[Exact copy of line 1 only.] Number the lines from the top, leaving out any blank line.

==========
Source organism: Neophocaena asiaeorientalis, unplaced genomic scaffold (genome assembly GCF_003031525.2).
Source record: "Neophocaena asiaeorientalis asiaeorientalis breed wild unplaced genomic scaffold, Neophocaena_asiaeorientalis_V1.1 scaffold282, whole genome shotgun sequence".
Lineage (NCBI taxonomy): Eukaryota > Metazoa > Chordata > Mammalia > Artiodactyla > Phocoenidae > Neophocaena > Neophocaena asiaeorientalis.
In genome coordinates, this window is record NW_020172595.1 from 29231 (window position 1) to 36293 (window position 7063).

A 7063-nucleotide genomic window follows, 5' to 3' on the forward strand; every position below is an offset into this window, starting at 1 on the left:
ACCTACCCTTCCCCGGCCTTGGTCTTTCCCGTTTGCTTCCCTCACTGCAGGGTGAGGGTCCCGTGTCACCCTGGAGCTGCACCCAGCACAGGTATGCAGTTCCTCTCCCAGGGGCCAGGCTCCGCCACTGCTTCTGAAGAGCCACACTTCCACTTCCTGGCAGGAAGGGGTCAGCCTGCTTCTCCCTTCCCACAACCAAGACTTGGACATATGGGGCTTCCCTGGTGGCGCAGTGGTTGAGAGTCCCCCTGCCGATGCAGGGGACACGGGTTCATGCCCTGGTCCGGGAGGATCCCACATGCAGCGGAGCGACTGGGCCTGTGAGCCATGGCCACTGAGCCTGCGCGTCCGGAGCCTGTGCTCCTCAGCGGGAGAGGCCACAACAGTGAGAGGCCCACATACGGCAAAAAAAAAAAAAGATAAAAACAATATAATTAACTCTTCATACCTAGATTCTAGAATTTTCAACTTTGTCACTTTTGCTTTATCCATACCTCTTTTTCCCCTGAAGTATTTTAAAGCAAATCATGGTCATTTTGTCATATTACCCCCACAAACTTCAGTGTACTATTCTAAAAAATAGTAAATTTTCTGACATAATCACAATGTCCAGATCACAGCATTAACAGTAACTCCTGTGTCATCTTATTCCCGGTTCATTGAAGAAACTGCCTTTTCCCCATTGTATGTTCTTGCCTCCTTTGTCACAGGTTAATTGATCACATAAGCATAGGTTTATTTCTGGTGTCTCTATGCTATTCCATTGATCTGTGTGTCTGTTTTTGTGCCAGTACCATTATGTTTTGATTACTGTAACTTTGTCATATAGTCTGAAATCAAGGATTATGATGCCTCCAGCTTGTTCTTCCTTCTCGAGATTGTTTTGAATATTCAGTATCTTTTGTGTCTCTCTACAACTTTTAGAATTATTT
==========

Source organism: Neophocaena asiaeorientalis, unplaced genomic scaffold (genome assembly GCF_003031525.2).